A graphic video posted to Facebook under the name TJ Williams appeared to capture the incident in harrowing detail.
The video begins by showing three men sitting in a car, listening to music and smoking. One man, identified as Williams on his Facebook page, stares into the camera and sings rap lyrics.
About five and a half minutes into the video, there is a flurry of loud pops.
Williams appears to drop the camera but it continues to record on the floor of the car.
As the pops continue, a shoe — presumably belonging to one of the men in the car — briefly appears before disappearing.
At least 30 pops ring out over the course of 20 chaotic seconds.
“Call the ambulance, please,” a man can be heard saying about a minute later.
“Call 911,” a woman can be heard yelling in the distance as the camera films the underside of a car seat.
An “all lines are busy” message can be heard before what a male 911 dispatcher eventually answers.
“We need an ambulance,” one of the injured men says. “There’s three of us shot.”
The video was posted to Facebook at 6:03 p.m. In the video, one of the apparent victims can be heard telling an emergency dispatcher his address. Norfolk police responded to a shooting at the same location eight minutes later, according to the department’s Twitter account.
Police spokesman Officer Daniel Hudson told the Pilot he could not specify which video the agency was investigating. The newspaper said it could not determine the origin of the video posted to Williams’s Facebook page.
Police have not yet identified the three victims but said they are men between the ages of 27 and 29.
Williams’s Facebook page says he is from Berkley, the neighborhood in Norfolk where the shooting occurred.
The shooting appears to be at least the second in less than a month captured by Facebook Live.
On June 15, Antonio Perkins was livestreaming himself in Chicago when he was shot by an unknown assailant, the Chicago Tribune reported. His cell phone camera captured Perkins’s blood spilling onto the grass on which he fell.
Less than a week ago, a woman in Minnesota captured the even bloodier aftermath of a police-involved shooting on Facebook Live.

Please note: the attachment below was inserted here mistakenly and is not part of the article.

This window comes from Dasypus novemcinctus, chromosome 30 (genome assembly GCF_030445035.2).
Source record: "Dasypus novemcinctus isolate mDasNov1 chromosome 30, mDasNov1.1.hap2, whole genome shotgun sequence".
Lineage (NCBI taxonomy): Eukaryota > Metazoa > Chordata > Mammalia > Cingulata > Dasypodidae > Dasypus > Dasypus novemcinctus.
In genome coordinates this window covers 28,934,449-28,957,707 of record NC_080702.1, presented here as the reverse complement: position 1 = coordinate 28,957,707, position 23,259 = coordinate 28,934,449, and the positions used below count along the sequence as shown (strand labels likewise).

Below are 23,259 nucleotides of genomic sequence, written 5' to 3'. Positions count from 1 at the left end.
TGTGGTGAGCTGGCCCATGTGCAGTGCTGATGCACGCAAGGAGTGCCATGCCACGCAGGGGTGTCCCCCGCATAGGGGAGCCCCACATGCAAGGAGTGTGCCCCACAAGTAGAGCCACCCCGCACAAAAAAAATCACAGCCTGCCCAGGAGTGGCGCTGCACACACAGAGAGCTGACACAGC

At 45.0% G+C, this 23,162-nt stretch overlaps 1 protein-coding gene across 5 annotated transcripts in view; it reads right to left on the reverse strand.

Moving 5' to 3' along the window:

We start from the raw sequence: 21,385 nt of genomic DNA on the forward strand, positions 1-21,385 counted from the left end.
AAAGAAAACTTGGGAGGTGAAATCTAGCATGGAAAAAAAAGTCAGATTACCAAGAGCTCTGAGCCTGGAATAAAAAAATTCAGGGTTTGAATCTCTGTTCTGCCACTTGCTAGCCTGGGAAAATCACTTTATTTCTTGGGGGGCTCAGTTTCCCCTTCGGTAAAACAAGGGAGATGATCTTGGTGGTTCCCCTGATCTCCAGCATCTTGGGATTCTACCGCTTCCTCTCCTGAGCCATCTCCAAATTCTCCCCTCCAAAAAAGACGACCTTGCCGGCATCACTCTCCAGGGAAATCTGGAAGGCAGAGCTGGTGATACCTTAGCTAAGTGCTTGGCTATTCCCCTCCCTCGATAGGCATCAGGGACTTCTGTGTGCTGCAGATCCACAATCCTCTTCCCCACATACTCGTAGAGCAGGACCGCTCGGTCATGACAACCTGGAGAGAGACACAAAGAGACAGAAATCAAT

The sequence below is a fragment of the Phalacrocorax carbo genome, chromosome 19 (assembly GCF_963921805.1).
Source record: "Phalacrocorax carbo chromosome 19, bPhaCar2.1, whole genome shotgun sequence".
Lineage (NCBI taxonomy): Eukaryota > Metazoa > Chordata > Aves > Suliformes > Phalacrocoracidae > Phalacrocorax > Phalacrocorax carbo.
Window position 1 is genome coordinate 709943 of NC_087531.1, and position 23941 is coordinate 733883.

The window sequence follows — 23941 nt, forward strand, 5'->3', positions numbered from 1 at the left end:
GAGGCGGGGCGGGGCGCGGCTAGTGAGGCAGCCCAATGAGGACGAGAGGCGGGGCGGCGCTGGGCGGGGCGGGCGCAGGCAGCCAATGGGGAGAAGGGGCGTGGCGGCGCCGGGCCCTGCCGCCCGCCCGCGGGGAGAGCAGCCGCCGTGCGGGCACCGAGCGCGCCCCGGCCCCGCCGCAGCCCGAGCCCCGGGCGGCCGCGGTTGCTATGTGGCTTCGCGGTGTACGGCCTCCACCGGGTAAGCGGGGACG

Diamond “Lavish” Reynolds filmed the moments after her fiancé, Philando Castile, was fatally shot July 6 by St. Anthony police officer Jeronimo Yanez in Falcon Heights, Minn.
A day later, people in downtown Dallas used the same livestreaming service to capture snippets of the ambush of a dozen cops, five of whom died, by a lone gunman.
After the three high-profile incidents, Facebook issued a statement explaining that it would allow users to stream graphic or violent live video under certain conditions.
“Live video can be a powerful tool in a crisis – to document events or ask for help,” Facebook said.
On Tuesday, Facebook Live followers were spared shocking images of the shooting, but they nonetheless listened as dozens of what sounded like gunshots rang out in Norfolk.
After one of the victims called 911, other people were heard arriving at the crime scene.
One of those arriving can be heard on the video talking to the dispatcher while also comforting the victims.
“Hurry up,” the man tells the dispatcher. “Three of them have been shot and they can’t last long.”
“Look at me. Stay with me now,” the same man says to one of the victims. “Don’t go to sleep.”
“Give me your hand,” the man continues. “It’s going to be alright. They are coming to get you.”
On Facebook, listeners followed along as people at the scene cursed and prayed. Paramedics can be heard talking to the victims and evaluating their injuries.
“They don’t even know the camera on,” one Facebook follower commented.
“They don’t know we listening to everything,” added another.
Many people left comments under the video praising the unidentified man who comforted the victims.
“God bless those people keeping them men calm,” wrote one woman.
At one point, the man helping the victims calls one of them his nephew, although it’s unclear if he is actually a relative or simply a good Samaritan.
The cellphone begins vibrating as someone, perhaps a loved one alerted to the shooting, tries to call Williams.
“Sorry about this,” a paramedic can be heard saying as he orders a third ambulance. “Your buddy is more shot up than you are. He’s going second. You’re going third.”
The camera continues to record for a total of 71 minutes, even after the image goes black.